Books to fall for

There's something to capture everyone’s imagination in these recommended reads from authors visiting literature festivals this autumn

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Val McDermid

The great Ruth Rendell’s No Night Is Too Long is a novel set appropriately for the coming winter in Alaska and on the Suffolk coast. This book, which Rendell wrote as Barbara Vine, is a complex story of love and obsession that raises unexpected questions and ratchets up the suspense to the very last page.

Val McDermid appears at Manchester Literature Festival, 14 Oct, where she will be introducing her new book Splinter The Silence (Little Brown, £18.99).

Rachel Holmes

It’s the season for cups of tea and transporting armchair travel. Get your hands on a copy of Sunjeev Sahota’s The Year Of The Runaways, a superb novel about migrant workers in Sheffield that gets to the guts of the politics by telling the deep human story. Alternatively, Jeanette Winterson’s The Gap Of Time is a spellbinding journey through universal themes. A black man in New Bohemia, America, finds an abandoned white baby in a storm in this modern take on Shakespeare’s The Winter’s Tale. Or embark on a fascinating and hilarious adventure with champion tea-drinker Bee Rowlatt in In Search Of Mary: The Mother Of All Journeys. On her quest, toddler in tow, she searches for the celebrity feminist Mary Wollstonecraft.

Rachel Holmes will be in conversation with writer and journalist Anita Sethi about her new biography, Eleanor Marx: A Life (Bloomsbury, £25), at Manchester Literature Festival, 15 Oct.

Dave Haslam
Carol Morley grew up in Stockport and has made a name for herself as a filmmaker (Dreams Of A Life, The Falling), but 7 Miles Out is her fiction debut. It’s closely autobiographical – Carol’s father killed himself when she was 11 and that trauma and her adolescent life provide the raw material for the book. The Carol character is Ann and her mother is Brynn, and the novel is written from both points of view. There’s humour, and a very wonderful sense of Stockport in the late 1970s and early 1980s. Ann’s emotional struggles to deal with her father’s death are central to the novel, which is honestly rendered and very deeply affecting.

Dave Haslam appears at Manchester Literature Festival, 20 Oct, to discuss his favourite songs, chosen to illuminate material from his new book Life After Dark (Simon & Schuster, £20). 

Read our Q&A with Dave Haslam

Danny Dorling
I would recommend Carl Lee’s new book, Everything Is Connected To Everything Else. For a start, you can access it for free: the ebook appears at as a PDF and a series of animations. The .io address is in the British Indian Ocean Territory, but the acronym also stands for input-output. The book is about everything that comes in and out of everywhere. You can also get a hard copy designed by Human Studio, which is based in the Park Hill flats above Sheffield train station. The hard copy is part printed on a 3D printer. It’s either a gimmick or the shape of things to come. And it’s not ‘made in London’.

Big Issue North is proudly sponsoring Danny Dorling’s talk at Ilkley Literature Festival, 17 Oct. His book Inequality And The 1% (Verso, £8.99) is out now. 

Rosemary Hill
Angela Carter’s last novel Wise Children is one of her best. Set in Brixton in the 1950s, it tells the story of two sisters, Dora and Nora Chance, once dancers in the music halls. The halls are now, like Dora and Nora, in decline. The novel is part fantasy – we’re never sure how real the sisters are. Is this their story, or the story of chance in general, the randomness of life? But the background in the streets of south London, where Carter herself lived, is pin sharp. Like the re-imagined fairytales in her best-known book The Bloody Chamber, Wise Children has an ending that is more haunting than happy, but it stays in the mind.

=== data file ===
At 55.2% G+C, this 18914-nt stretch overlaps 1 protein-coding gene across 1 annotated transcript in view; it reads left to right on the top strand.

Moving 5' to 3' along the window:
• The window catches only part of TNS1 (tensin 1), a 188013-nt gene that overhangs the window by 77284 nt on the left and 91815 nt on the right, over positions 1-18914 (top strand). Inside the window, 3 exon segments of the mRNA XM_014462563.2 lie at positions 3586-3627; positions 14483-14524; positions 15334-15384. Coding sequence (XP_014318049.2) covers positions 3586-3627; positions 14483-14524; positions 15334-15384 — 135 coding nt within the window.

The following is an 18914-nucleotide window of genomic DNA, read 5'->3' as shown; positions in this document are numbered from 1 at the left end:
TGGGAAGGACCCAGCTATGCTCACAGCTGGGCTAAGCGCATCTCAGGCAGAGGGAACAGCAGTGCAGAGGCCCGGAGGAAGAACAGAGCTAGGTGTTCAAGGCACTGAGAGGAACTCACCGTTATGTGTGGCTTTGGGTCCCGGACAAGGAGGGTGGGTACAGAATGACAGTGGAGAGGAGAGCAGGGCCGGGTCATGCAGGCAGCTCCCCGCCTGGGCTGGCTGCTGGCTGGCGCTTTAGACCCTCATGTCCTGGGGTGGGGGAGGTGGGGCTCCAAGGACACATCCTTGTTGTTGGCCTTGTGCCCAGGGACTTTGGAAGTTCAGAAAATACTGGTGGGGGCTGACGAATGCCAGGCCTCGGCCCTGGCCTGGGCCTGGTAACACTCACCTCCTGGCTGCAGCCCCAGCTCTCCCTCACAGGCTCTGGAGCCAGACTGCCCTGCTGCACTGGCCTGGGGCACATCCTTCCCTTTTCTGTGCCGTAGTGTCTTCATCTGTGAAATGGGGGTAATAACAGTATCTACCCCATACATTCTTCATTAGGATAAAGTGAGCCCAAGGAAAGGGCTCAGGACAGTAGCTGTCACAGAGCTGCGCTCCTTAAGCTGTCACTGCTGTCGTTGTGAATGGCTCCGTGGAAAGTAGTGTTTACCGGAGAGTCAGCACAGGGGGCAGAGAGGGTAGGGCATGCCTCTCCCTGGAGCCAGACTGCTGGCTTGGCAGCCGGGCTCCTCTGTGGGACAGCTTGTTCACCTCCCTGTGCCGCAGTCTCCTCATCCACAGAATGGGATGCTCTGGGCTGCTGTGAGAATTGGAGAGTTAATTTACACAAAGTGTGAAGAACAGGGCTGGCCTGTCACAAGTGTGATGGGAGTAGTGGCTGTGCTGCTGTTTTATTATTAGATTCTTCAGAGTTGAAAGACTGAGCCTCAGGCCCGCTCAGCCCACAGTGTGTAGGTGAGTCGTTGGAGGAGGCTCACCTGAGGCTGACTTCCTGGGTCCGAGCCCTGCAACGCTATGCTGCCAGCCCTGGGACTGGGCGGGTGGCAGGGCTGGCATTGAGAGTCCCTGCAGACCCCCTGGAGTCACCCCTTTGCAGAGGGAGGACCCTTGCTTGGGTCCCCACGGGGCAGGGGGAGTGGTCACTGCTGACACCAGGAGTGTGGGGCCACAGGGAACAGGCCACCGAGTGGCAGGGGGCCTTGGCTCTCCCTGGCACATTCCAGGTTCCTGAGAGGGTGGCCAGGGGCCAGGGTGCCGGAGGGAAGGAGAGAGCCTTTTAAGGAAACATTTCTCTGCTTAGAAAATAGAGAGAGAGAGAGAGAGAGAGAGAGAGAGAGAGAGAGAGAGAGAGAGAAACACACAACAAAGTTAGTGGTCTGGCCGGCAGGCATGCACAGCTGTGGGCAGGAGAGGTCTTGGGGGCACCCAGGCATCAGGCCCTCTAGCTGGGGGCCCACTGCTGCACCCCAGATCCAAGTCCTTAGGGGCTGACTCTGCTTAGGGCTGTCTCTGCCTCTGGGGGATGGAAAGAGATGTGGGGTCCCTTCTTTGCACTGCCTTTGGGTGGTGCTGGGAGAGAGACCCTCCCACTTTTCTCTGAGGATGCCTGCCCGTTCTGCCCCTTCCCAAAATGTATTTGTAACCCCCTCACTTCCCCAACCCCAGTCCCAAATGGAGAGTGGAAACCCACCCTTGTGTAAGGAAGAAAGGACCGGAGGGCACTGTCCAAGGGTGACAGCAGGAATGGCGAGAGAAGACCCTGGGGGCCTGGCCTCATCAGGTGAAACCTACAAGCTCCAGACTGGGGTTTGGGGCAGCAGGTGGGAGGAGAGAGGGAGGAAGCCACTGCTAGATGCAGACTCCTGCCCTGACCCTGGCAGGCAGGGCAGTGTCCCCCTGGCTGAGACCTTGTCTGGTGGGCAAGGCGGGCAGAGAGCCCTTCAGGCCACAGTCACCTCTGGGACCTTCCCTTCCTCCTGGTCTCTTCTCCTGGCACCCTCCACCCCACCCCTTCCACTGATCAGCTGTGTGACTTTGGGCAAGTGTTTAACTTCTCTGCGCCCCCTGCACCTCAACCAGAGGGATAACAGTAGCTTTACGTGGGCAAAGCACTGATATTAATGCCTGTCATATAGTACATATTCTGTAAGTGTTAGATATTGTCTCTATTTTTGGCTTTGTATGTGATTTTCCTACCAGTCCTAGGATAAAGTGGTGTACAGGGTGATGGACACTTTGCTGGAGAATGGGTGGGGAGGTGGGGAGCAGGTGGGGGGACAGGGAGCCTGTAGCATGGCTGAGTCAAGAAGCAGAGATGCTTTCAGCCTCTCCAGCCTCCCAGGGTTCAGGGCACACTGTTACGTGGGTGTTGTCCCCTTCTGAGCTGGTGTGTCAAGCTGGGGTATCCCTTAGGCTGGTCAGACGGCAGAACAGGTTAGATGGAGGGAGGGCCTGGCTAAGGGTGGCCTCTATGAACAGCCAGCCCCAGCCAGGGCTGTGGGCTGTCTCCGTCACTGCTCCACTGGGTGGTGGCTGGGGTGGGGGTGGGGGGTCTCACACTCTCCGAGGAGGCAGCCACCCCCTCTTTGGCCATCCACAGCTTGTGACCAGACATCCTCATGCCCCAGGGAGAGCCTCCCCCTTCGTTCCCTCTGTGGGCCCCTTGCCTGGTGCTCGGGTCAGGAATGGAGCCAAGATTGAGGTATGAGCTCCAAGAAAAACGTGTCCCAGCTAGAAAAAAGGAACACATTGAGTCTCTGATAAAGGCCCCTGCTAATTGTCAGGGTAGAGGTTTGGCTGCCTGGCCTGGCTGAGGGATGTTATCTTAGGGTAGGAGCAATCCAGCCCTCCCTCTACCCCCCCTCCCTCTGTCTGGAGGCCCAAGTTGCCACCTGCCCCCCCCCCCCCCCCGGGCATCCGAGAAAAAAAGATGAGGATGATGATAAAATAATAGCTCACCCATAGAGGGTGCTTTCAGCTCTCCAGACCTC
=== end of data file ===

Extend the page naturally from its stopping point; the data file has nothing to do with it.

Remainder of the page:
Rosemary Hill will give a talk on Angela Carter at Ilkley Literature Festival, 11 Oct. In Unicorn (Profile Books, £9.99), the critic and historian brings together some of Carter’s poems with essays about them.  

Petina Gappah
A prolific author of novels, stories and plays, W Somerset Maugham is a writer who is not as widely read now as he was in his lifetime. I love his work, and consider Of Human Bondage to be his masterpiece. It is the story of Philip Carey, a club-footed and painfully self-conscious orphan who is raised by his unintentionally unkind uncle and his well-meaning but ineffectual aunt. The novel follows Philip as he struggles to find meaning in his life. Among his misadventures is his failure as an artist in Paris and a damaging relationship with the ghastly Mildred, a waitress turned hooker. I love novels about work, which are extremely uncommon – there are far more novels about love than about work – and so I love this book because it is ultimately about how a young man finds himself through his work.

Petina Gappah appears at Ilkley Literature Festival, 17 Oct, to talk about her debut novel, A Book of Memory (Faber & Faber, £14.99). 

Read our Q&A with Petina Gappah

Jami Attenberg
Chinelo Okparanta’s Under The Udala Trees is a stunning debut novel set in Nigeria in the 60s and 70s. It’s about a young lesbian trying to survive in a country not only in political turmoil, but where being gay is punishable by death. Okparanta has a great gift for intimacy in her writing and I felt so deeply connected to these characters. I won’t soon forget them.

Jami Attenberg discusses writing historical fiction at Ilkley Literature Festival, 11 Oct. Her new novel Saint Mazie (Serpant’s Tail, £12.99) is out now. 

Now it’s your turn… Comment here and tell us what your recommended reads are this autumn 

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